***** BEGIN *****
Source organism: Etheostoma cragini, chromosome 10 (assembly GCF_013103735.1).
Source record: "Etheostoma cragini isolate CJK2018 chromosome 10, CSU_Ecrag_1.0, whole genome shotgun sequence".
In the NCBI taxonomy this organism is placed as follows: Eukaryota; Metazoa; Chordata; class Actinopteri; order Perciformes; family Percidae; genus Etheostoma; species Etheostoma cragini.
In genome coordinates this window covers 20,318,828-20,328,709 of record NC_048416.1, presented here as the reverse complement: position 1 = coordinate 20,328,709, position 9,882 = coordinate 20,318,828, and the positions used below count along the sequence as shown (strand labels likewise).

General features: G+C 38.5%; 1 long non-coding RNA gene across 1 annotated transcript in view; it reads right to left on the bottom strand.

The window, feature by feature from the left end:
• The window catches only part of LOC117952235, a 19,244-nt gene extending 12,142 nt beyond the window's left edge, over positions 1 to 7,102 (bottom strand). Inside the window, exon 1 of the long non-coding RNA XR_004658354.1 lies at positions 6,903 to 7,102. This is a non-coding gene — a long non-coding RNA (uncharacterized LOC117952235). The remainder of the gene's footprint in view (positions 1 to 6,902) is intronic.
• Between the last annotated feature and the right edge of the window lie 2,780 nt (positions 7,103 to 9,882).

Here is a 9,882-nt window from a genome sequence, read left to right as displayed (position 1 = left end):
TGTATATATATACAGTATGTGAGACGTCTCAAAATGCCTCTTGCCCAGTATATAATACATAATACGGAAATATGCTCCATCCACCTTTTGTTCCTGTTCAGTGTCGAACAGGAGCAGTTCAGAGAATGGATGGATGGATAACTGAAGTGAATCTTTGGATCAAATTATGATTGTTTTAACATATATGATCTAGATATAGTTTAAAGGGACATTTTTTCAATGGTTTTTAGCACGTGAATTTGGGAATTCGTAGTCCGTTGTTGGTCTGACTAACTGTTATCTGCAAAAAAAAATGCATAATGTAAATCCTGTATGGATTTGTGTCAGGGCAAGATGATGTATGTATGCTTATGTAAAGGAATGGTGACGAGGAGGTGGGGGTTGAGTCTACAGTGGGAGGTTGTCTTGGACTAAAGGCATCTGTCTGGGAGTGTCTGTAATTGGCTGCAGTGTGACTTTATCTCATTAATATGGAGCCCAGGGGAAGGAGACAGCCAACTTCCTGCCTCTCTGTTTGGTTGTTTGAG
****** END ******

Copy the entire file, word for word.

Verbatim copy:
Source organism: Etheostoma cragini, chromosome 10 (assembly GCF_013103735.1).
Source record: "Etheostoma cragini isolate CJK2018 chromosome 10, CSU_Ecrag_1.0, whole genome shotgun sequence".
In the NCBI taxonomy this organism is placed as follows: Eukaryota; Metazoa; Chordata; class Actinopteri; order Perciformes; family Percidae; genus Etheostoma; species Etheostoma cragini.
In genome coordinates this window covers 20,318,828-20,328,709 of record NC_048416.1, presented here as the reverse complement: position 1 = coordinate 20,328,709, position 9,882 = coordinate 20,318,828, and the positions used below count along the sequence as shown (strand labels likewise).

General features: G+C 38.5%; 1 long non-coding RNA gene across 1 annotated transcript in view; it reads right to left on the bottom strand.

The window, feature by feature from the left end:
• The window catches only part of LOC117952235, a 19,244-nt gene extending 12,142 nt beyond the window's left edge, over positions 1 to 7,102 (bottom strand). Inside the window, exon 1 of the long non-coding RNA XR_004658354.1 lies at positions 6,903 to 7,102. This is a non-coding gene — a long non-coding RNA (uncharacterized LOC117952235). The remainder of the gene's footprint in view (positions 1 to 6,902) is intronic.
• Between the last annotated feature and the right edge of the window lie 2,780 nt (positions 7,103 to 9,882).

Here is a 9,882-nt window from a genome sequence, read left to right as displayed (position 1 = left end):
TGTATATATATACAGTATGTGAGACGTCTCAAAATGCCTCTTGCCCAGTATATAATACATAATACGGAAATATGCTCCATCCACCTTTTGTTCCTGTTCAGTGTCGAACAGGAGCAGTTCAGAGAATGGATGGATGGATAACTGAAGTGAATCTTTGGATCAAATTATGATTGTTTTAACATATATGATCTAGATATAGTTTAAAGGGACATTTTTTCAATGGTTTTTAGCACGTGAATTTGGGAATTCGTAGTCCGTTGTTGGTCTGACTAACTGTTATCTGCAAAAAAAAATGCATAATGTAAATCCTGTATGGATTTGTGTCAGGGCAAGATGATGTATGTATGCTTATGTAAAGGAATGGTGACGAGGAGGTGGGGGTTGAGTCTACAGTGGGAGGTTGTCTTGGACTAAAGGCATCTGTCTGGGAGTGTCTGTAATTGGCTGCAGTGTGACTTTATCTCATTAATATGGAGCCCAGGGGAAGGAGACAGCCAACTTCCTGCCTCTCTGTTTGGTTGTTTGAG